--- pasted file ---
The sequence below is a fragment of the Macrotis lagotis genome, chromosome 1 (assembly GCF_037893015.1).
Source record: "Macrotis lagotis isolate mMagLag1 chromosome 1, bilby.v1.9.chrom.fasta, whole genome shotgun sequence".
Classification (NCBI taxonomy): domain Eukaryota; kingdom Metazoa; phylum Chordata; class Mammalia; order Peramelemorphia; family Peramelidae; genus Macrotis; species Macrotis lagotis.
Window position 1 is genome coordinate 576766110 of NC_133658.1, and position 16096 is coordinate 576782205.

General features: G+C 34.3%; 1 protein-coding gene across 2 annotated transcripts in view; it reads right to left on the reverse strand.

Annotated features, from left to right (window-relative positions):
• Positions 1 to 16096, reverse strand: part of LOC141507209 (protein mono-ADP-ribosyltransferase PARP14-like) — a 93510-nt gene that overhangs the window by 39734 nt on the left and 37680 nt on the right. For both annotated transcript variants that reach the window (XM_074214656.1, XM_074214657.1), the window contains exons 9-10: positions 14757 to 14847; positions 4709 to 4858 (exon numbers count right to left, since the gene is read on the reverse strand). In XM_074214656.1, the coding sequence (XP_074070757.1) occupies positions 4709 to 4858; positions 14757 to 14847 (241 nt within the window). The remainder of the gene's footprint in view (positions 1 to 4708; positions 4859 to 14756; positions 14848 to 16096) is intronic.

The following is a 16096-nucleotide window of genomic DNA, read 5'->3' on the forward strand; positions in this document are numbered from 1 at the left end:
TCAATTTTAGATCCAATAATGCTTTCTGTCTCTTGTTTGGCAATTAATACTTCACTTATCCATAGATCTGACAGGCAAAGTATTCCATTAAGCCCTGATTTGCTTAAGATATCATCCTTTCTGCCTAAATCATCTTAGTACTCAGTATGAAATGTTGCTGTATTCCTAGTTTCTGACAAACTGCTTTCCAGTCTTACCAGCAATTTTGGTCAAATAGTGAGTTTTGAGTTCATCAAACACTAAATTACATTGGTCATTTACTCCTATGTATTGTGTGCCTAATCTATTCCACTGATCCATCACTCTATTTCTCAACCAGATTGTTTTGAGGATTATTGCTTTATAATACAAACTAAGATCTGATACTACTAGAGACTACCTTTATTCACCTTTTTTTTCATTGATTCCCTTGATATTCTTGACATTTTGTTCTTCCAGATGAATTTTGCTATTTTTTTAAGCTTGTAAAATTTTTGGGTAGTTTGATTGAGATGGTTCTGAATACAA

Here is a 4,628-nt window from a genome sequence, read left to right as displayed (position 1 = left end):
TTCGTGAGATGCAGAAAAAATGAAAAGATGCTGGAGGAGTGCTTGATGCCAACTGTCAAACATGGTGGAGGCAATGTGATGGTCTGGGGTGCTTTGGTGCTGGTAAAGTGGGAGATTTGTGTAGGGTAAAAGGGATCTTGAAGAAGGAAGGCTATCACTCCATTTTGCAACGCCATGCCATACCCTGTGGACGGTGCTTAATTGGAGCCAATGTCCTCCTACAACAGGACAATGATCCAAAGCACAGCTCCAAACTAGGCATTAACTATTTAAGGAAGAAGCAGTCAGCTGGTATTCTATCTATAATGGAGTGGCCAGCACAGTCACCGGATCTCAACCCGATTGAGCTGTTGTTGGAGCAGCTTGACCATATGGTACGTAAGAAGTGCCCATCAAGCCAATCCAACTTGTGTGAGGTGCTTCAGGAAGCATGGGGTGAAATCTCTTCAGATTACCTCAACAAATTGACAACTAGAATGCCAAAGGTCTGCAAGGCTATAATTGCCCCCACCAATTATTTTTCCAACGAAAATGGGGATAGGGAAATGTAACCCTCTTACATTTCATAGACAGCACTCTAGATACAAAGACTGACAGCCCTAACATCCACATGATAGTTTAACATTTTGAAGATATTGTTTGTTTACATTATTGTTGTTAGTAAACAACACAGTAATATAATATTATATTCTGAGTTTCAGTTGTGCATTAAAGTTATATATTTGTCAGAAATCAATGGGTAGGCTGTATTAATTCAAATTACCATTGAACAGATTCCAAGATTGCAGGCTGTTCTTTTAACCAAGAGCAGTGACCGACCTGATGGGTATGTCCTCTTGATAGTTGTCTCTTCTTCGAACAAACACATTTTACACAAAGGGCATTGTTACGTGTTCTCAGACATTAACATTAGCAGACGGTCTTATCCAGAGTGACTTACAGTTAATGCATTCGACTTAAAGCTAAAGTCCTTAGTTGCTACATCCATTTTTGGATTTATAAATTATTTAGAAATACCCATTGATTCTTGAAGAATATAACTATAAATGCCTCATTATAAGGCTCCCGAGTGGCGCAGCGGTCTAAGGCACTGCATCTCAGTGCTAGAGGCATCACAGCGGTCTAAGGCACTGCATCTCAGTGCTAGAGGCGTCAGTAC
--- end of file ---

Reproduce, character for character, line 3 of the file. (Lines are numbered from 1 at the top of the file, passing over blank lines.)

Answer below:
Classification (NCBI taxonomy): domain Eukaryota; kingdom Metazoa; phylum Chordata; class Mammalia; order Peramelemorphia; family Peramelidae; genus Macrotis; species Macrotis lagotis.